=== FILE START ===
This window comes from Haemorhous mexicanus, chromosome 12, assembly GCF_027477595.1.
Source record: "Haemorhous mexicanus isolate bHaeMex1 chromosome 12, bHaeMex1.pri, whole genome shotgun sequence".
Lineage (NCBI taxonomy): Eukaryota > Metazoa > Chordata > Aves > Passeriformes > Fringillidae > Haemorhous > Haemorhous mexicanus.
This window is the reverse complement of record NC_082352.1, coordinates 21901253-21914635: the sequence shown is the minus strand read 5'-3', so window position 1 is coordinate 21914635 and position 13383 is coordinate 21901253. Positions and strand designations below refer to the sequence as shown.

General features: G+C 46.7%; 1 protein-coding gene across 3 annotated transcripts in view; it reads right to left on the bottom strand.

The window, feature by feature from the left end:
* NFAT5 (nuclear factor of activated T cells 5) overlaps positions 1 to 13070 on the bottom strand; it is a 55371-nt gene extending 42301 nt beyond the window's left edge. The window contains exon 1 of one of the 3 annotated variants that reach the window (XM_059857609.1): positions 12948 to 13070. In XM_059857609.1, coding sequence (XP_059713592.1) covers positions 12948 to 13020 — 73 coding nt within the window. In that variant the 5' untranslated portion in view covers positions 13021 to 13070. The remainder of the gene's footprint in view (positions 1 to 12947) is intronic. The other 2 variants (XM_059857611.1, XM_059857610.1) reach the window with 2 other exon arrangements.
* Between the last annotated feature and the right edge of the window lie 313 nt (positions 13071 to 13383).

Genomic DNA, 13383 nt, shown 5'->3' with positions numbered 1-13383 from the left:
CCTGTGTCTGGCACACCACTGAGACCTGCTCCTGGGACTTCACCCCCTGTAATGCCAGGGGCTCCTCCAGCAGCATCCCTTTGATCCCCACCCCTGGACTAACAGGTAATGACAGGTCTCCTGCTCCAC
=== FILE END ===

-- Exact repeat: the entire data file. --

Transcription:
This window comes from Haemorhous mexicanus, chromosome 12, assembly GCF_027477595.1.
Source record: "Haemorhous mexicanus isolate bHaeMex1 chromosome 12, bHaeMex1.pri, whole genome shotgun sequence".
Lineage (NCBI taxonomy): Eukaryota > Metazoa > Chordata > Aves > Passeriformes > Fringillidae > Haemorhous > Haemorhous mexicanus.
This window is the reverse complement of record NC_082352.1, coordinates 21901253-21914635: the sequence shown is the minus strand read 5'-3', so window position 1 is coordinate 21914635 and position 13383 is coordinate 21901253. Positions and strand designations below refer to the sequence as shown.

General features: G+C 46.7%; 1 protein-coding gene across 3 annotated transcripts in view; it reads right to left on the bottom strand.

The window, feature by feature from the left end:
* NFAT5 (nuclear factor of activated T cells 5) overlaps positions 1 to 13070 on the bottom strand; it is a 55371-nt gene extending 42301 nt beyond the window's left edge. The window contains exon 1 of one of the 3 annotated variants that reach the window (XM_059857609.1): positions 12948 to 13070. In XM_059857609.1, coding sequence (XP_059713592.1) covers positions 12948 to 13020 — 73 coding nt within the window. In that variant the 5' untranslated portion in view covers positions 13021 to 13070. The remainder of the gene's footprint in view (positions 1 to 12947) is intronic. The other 2 variants (XM_059857611.1, XM_059857610.1) reach the window with 2 other exon arrangements.
* Between the last annotated feature and the right edge of the window lie 313 nt (positions 13071 to 13383).

Genomic DNA, 13383 nt, shown 5'->3' with positions numbered 1-13383 from the left:
CCTGTGTCTGGCACACCACTGAGACCTGCTCCTGGGACTTCACCCCCTGTAATGCCAGGGGCTCCTCCAGCAGCATCCCTTTGATCCCCACCCCTGGACTAACAGGTAATGACAGGTCTCCTGCTCCAC